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The Anywhere Anytime No Equipment Workout

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Plank elbow to hands helps strengthen the upper body and stabilizes the rest of the body. Single leg bridge with leg abduction helps strengthen the gluteal muscles and the body's ability to resist rotational forces. Lunge to single leg stance improves dynamic balance on one leg and pistol squats help eliminate differences b/w left and right sides of the body.

Whether you are constantly on the go, travelling, or just have not found the time to get to the gym, this is the workout for you. The following workout consists of body weight exercises that can be performed anywhere. Body weight exercises require you to engage your core and work the entire body at once, where as machines serve as a crutch and only isolate muscles. Performing body weight exercises will help you strengthen your body in the way it is meant to move in daily life, rather than training one body part in a seated position. Without the assistance of machines your body has a chance to improve reflexive stability, mobility, strength, balance and agility all at the same time. With improved body awareness you can reduce the chance of injury!

Exercises that do not require any equipment:

Plank Elbows to Hands:

To execute the plank properly you must hold your entire core strong. The added push of the elbows to hands will strengthen the upper body while you simultaneously work to stabilize the rest!

1. Begin in a plank on your forearms. Elbows should be right under the shoulders. Make sure to keep your body in one line with abdominals and glutes engaged. Make sure you don’t let the body sway or the lower back drop towards the floor!
2. Press up on to one hand and then the other to come up into a full plank on both hands. Then, lower back down to one forearm and then the other to finish in the starting position. Repeat 10 times alternating the hand you begin with.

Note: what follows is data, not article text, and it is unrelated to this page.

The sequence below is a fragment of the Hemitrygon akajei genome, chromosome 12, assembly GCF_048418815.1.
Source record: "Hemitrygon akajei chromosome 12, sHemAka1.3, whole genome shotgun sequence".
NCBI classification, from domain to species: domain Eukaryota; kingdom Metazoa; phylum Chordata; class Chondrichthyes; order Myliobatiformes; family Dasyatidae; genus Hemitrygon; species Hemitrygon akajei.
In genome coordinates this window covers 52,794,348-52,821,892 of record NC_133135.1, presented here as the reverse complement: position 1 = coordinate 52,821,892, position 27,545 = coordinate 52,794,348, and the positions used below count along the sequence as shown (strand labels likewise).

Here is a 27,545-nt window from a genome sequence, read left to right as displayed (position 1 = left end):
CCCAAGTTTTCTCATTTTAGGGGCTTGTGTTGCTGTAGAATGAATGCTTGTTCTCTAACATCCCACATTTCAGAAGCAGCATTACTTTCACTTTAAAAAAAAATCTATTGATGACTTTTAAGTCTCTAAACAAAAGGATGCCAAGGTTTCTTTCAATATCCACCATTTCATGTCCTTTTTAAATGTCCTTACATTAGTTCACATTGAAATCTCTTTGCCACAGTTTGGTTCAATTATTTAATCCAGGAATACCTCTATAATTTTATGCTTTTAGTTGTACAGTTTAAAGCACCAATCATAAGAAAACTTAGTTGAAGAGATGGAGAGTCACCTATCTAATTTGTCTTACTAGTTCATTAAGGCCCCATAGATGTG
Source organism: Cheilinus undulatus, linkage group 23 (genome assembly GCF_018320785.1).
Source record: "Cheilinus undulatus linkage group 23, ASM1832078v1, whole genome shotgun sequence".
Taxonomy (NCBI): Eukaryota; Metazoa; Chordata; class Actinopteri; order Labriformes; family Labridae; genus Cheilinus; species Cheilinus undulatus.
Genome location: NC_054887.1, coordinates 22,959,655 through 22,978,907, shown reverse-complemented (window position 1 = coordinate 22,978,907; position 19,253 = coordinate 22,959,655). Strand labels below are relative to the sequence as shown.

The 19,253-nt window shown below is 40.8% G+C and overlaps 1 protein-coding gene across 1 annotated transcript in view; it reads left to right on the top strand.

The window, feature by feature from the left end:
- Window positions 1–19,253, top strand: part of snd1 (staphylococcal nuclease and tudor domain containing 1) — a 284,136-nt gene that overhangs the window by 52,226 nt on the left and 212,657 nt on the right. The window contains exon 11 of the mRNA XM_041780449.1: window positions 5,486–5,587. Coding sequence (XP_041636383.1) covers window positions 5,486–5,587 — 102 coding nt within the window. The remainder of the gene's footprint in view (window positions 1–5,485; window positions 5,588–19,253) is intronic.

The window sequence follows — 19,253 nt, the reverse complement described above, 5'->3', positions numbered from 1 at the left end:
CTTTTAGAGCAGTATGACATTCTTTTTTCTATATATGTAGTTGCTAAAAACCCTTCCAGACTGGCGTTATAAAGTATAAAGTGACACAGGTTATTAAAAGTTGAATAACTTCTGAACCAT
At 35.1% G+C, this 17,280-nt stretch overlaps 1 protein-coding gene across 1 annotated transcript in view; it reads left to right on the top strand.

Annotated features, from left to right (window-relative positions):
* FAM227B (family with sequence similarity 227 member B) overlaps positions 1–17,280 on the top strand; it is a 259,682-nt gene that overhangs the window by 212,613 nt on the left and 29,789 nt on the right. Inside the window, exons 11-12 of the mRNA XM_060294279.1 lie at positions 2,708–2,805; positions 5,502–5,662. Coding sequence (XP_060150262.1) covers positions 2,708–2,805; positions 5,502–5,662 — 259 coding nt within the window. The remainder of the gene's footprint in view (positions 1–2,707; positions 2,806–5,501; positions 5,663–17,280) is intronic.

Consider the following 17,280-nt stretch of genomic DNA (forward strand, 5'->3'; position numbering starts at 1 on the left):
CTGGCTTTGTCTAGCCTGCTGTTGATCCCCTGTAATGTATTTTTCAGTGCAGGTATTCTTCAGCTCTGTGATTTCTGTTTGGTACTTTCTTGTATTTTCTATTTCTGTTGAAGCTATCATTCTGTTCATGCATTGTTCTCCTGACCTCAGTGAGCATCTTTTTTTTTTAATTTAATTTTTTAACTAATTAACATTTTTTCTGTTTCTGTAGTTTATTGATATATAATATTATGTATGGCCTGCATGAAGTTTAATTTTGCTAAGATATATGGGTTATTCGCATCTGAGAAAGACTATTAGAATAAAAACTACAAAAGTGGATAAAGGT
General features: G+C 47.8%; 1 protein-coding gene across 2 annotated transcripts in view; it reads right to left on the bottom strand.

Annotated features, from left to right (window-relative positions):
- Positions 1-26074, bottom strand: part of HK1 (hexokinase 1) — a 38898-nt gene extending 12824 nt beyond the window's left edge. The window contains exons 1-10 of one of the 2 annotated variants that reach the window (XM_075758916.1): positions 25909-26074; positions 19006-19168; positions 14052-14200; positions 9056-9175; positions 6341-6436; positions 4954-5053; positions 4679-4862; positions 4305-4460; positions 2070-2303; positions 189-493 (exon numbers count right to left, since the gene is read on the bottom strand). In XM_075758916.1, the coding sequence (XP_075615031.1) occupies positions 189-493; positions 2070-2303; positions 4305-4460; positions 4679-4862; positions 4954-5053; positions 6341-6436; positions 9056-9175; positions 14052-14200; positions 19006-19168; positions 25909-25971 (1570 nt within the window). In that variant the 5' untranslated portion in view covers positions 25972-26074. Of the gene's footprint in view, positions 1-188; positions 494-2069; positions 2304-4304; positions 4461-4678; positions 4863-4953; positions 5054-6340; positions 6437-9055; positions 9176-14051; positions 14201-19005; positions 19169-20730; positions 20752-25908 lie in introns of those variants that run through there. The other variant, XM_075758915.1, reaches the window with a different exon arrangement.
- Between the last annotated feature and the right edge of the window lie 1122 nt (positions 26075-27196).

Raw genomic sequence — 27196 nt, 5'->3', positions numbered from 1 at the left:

Single Leg Bridge with Leg Abduction:

Single leg bridge will strengthen the gluteal muscles. The added abduction (moving the leg away from the mid line of the body) will stretch the adductors (inner thigh muscles) as well as strengthen the body’s ability to resist rotational forces.

1. Begin lying on your back with arms down by your sides. Place your right leg outside of your hip with knee bent and toes pointing slightly outwards. Pull you left knee into your chest with one or both arms.
2. Press your right hip up off the floor about 30 degrees while keeping the torso straight. Then let go of the left leg at press it up to the sky. You can keep the left knee bent to modify the exercise.
3. Then open the left leg out to the side while maintaining a stable right side of the body, the right hip should not change position. Then return the left leg back over the mid line. Repeat moving the left leg out and in 4-6 times. Then repeat on the other side.

Lunge to Single Leg Stance:

This exercise will improve dynamic balance on one leg.

1. Begin in single leg stance balanced on the left leg with the right leg forward and bent at the hip and knee at 90 degrees.
2. Step your right leg back into a lunge position with 90 degree angles at both knees. Then, push off your right leg and bring it right back up to single leg stance without touching the floor. Perform 10 well on this side and then repeat on the other side.